Posted by Assure ● Jun 23, 2020 12:11:43 PM
The 4 Most Common Post Close Activities
The deal is closed, you are invested, but what happens next? The fact is the work is not yet done. Any number of events can require your attention, varying in degree from casual company updates to distribution and exit activities. These Post Closing Activities (PCAs) can happen at any time and for any number of reasons. It is difficult to define the limits of what a PCA is, so here we will focus on four of the most common PCAs and some of the implications of those events. The PCAs will specifically be viewed from the perspective of investments made through a Special Purpose Vehicle (SPV), an LLC where investors subscribe to and have ownership of the SPV, not the asset itself.
While the assets owned by the fund are typically illiquid, the membership in the funds themselves have more liquidity. That is not to say that the funds act as a secondary market where old investors can buy or sell their membership interest as a proxy to the shares themselves, but if an investor becomes cash strapped or simply wants to transfer their interest to an entity they own that would receive better tax treatment, transfers are certainly possible. Access to the LLC interest is a contractual right, and with the correct transfer agreements, transferring an LLC interest is a relatively straightforward process.
The trick regarding membership transfers revolves around allocations and tax treatment. Once the transferor and transferee sign the contract transferring the interest, the fund manager must amend the ledger so that the correct investor receives both the correct portion of payout and the right tax documents. Additionally, if the asset the fund holds accrues interest, the value of the members' investment will increase according to the pro rata accrual of interest. That means once an investor transfers their interest, the tax treatment has to reflect the correct day that the new investor entered and the old investor left the fund.
Convertible debt is debt in the form of notes that an investor purchases from the company with the expectation that the value of the debt will convert into equity for the purchaser. There are several benefits to a company issuing convertible debt rather than straight equity, but the largest benefit is that the process is inexpensive and easy for both the investor and company. Many contracts for debt are form in nature, and by purchasing convertible debt the company and investors do not have to spend time and money battling over the valuation of the company. The result is a legally efficient, streamlined means of raising capital. In order for investors to realize the value of their purchase however, the investment will need to convert from debt to equity.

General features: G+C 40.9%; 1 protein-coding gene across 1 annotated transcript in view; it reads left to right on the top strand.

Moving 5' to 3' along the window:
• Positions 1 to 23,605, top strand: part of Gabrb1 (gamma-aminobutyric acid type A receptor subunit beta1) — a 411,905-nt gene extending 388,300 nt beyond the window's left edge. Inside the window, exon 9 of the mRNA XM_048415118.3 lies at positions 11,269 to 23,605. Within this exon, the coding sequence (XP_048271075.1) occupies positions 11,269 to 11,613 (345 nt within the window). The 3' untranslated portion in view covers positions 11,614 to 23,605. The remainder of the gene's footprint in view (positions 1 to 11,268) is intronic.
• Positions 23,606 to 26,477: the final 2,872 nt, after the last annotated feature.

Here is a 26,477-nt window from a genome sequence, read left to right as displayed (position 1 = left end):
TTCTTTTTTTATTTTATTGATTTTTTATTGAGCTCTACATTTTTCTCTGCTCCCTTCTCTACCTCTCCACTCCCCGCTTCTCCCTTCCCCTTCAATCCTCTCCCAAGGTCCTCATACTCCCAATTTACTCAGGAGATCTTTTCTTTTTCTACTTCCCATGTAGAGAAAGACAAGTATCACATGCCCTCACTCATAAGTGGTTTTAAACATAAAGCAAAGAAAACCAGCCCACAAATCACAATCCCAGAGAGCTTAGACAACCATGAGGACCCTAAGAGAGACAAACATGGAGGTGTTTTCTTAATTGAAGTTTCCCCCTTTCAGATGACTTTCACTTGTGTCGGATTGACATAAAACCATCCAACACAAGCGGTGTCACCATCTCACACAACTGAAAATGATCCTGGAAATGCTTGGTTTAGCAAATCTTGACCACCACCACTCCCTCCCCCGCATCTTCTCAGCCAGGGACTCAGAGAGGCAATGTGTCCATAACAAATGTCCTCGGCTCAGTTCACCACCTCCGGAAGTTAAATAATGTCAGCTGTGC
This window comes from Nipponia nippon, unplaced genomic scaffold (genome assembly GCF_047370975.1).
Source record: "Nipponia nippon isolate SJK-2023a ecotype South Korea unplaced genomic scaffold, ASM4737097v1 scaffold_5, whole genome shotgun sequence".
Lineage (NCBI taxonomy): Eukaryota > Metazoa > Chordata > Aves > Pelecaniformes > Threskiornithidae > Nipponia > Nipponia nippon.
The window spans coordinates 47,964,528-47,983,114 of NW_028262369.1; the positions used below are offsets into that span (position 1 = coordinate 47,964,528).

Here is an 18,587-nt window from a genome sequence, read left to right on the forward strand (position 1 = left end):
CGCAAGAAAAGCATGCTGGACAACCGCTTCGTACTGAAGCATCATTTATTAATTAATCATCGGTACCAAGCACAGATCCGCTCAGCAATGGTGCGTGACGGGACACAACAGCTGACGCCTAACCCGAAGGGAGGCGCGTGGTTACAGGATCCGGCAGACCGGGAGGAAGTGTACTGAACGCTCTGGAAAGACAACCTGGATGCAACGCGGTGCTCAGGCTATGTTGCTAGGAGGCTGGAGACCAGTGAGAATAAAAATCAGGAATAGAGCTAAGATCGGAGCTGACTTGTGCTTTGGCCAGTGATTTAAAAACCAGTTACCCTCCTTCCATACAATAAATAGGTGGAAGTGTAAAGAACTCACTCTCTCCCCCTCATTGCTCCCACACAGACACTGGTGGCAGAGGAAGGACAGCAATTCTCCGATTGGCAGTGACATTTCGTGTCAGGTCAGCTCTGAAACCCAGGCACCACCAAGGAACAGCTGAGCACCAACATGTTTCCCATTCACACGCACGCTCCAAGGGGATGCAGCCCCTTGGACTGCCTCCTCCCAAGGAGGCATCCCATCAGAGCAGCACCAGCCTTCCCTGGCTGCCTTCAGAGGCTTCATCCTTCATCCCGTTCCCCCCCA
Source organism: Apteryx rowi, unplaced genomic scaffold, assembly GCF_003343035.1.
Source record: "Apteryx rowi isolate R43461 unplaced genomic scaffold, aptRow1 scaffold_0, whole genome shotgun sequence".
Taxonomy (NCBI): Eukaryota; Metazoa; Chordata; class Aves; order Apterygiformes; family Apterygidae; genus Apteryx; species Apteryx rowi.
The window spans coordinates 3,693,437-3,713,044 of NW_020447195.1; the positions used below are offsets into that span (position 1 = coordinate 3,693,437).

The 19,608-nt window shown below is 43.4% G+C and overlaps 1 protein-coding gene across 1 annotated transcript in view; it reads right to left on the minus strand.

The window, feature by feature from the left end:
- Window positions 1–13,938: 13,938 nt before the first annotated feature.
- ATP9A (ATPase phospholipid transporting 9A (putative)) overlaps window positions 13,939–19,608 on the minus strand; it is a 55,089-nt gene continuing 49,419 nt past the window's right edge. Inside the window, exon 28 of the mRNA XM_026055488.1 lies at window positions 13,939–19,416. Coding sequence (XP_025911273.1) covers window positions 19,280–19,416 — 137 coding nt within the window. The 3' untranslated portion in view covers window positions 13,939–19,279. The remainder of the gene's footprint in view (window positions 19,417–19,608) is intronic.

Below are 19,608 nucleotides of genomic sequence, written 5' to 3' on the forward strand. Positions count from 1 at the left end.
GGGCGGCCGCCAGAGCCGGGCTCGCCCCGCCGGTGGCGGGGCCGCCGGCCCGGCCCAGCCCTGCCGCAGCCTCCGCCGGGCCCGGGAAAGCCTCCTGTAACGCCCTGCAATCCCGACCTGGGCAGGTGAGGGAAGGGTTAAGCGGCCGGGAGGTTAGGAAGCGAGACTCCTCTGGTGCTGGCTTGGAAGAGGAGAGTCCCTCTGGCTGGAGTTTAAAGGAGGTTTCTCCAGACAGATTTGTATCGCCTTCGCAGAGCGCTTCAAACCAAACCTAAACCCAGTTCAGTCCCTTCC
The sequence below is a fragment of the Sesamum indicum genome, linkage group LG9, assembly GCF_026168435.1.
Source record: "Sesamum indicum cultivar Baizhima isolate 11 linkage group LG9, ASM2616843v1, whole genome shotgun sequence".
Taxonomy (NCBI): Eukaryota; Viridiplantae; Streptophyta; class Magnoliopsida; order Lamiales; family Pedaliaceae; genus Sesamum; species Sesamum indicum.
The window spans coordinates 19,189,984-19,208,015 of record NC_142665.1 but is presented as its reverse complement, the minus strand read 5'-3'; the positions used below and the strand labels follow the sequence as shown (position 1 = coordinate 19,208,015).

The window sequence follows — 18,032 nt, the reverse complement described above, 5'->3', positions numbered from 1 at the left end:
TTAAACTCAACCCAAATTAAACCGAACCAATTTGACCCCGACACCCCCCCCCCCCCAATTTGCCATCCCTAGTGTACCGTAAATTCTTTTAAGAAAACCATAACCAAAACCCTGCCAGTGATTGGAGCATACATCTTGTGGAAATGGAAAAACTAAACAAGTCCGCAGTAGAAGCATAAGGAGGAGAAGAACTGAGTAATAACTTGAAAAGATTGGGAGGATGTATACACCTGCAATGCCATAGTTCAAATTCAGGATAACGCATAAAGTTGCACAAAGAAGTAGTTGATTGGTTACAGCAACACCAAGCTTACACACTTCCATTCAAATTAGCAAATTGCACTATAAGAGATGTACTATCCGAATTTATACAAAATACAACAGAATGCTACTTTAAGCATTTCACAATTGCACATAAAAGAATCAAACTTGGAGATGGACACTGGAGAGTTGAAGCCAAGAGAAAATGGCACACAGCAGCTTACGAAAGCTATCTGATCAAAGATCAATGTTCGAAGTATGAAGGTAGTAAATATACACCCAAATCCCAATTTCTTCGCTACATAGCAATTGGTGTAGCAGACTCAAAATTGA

Conversions are usually triggered in two separate ways, either by the maturity date, or by a qualified financing event. A maturity date is a backstop for the debt, a contractual date where the investor can demand that the debt be paid in equity. It is important to note that investors do not have to convert their debt at the time of the maturity date and will often continue to let their debt continue to exist. If they continue to accrue interest on the investment, or force the company to convert the interest, it may actually hurt the company, which in turn hurts their own investment. The more common reason a note may convert is that the company went through a qualified financing event. Qualified financing events are when the company raises money again, subject to the provisions of the debt. For example, the note may specify that the qualified financing amount is $2 million dollars but if the company does a $1 million dollar series round, the note will not convert. However, if the company goes through a $3 million dollar round then the conversion mechanics will be triggered and the investor's debt will convert to equity. Hopefully this equity will continue to gain value until the company goes through an IPO or other positive exit events, and the investor can receive their returns.